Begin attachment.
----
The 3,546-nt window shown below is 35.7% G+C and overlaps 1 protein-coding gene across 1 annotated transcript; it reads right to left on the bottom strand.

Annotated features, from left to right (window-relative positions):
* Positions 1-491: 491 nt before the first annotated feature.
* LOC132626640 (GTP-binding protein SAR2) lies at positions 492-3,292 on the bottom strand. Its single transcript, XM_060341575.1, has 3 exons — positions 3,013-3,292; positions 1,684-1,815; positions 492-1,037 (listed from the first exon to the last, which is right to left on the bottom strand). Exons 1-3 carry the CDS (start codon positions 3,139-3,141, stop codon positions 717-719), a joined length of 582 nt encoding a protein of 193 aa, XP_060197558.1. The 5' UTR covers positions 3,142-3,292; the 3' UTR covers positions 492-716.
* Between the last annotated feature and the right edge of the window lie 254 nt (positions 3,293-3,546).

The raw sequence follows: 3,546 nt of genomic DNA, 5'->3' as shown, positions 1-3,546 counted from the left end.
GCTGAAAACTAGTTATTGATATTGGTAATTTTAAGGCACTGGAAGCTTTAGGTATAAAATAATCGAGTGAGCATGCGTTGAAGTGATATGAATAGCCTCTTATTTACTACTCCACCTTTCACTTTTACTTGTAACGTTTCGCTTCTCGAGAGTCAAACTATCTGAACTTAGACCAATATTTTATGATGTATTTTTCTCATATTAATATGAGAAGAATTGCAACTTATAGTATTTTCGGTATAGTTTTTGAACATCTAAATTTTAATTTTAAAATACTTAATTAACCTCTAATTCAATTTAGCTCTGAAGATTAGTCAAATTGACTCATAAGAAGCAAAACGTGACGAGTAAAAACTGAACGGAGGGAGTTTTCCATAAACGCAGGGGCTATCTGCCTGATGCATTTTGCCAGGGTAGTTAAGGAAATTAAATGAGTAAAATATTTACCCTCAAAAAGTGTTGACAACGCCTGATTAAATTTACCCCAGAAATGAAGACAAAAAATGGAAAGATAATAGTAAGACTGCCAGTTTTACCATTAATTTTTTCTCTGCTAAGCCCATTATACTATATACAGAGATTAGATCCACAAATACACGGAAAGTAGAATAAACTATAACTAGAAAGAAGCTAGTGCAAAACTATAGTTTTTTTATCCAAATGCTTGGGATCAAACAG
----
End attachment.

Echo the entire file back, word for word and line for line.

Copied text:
The 3,546-nt window shown below is 35.7% G+C and overlaps 1 protein-coding gene across 1 annotated transcript; it reads right to left on the bottom strand.

Annotated features, from left to right (window-relative positions):
* Positions 1-491: 491 nt before the first annotated feature.
* LOC132626640 (GTP-binding protein SAR2) lies at positions 492-3,292 on the bottom strand. Its single transcript, XM_060341575.1, has 3 exons — positions 3,013-3,292; positions 1,684-1,815; positions 492-1,037 (listed from the first exon to the last, which is right to left on the bottom strand). Exons 1-3 carry the CDS (start codon positions 3,139-3,141, stop codon positions 717-719), a joined length of 582 nt encoding a protein of 193 aa, XP_060197558.1. The 5' UTR covers positions 3,142-3,292; the 3' UTR covers positions 492-716.
* Between the last annotated feature and the right edge of the window lie 254 nt (positions 3,293-3,546).

The raw sequence follows: 3,546 nt of genomic DNA, 5'->3' as shown, positions 1-3,546 counted from the left end.
GCTGAAAACTAGTTATTGATATTGGTAATTTTAAGGCACTGGAAGCTTTAGGTATAAAATAATCGAGTGAGCATGCGTTGAAGTGATATGAATAGCCTCTTATTTACTACTCCACCTTTCACTTTTACTTGTAACGTTTCGCTTCTCGAGAGTCAAACTATCTGAACTTAGACCAATATTTTATGATGTATTTTTCTCATATTAATATGAGAAGAATTGCAACTTATAGTATTTTCGGTATAGTTTTTGAACATCTAAATTTTAATTTTAAAATACTTAATTAACCTCTAATTCAATTTAGCTCTGAAGATTAGTCAAATTGACTCATAAGAAGCAAAACGTGACGAGTAAAAACTGAACGGAGGGAGTTTTCCATAAACGCAGGGGCTATCTGCCTGATGCATTTTGCCAGGGTAGTTAAGGAAATTAAATGAGTAAAATATTTACCCTCAAAAAGTGTTGACAACGCCTGATTAAATTTACCCCAGAAATGAAGACAAAAAATGGAAAGATAATAGTAAGACTGCCAGTTTTACCATTAATTTTTTCTCTGCTAAGCCCATTATACTATATACAGAGATTAGATCCACAAATACACGGAAAGTAGAATAAACTATAACTAGAAAGAAGCTAGTGCAAAACTATAGTTTTTTTATCCAAATGCTTGGGATCAAACAG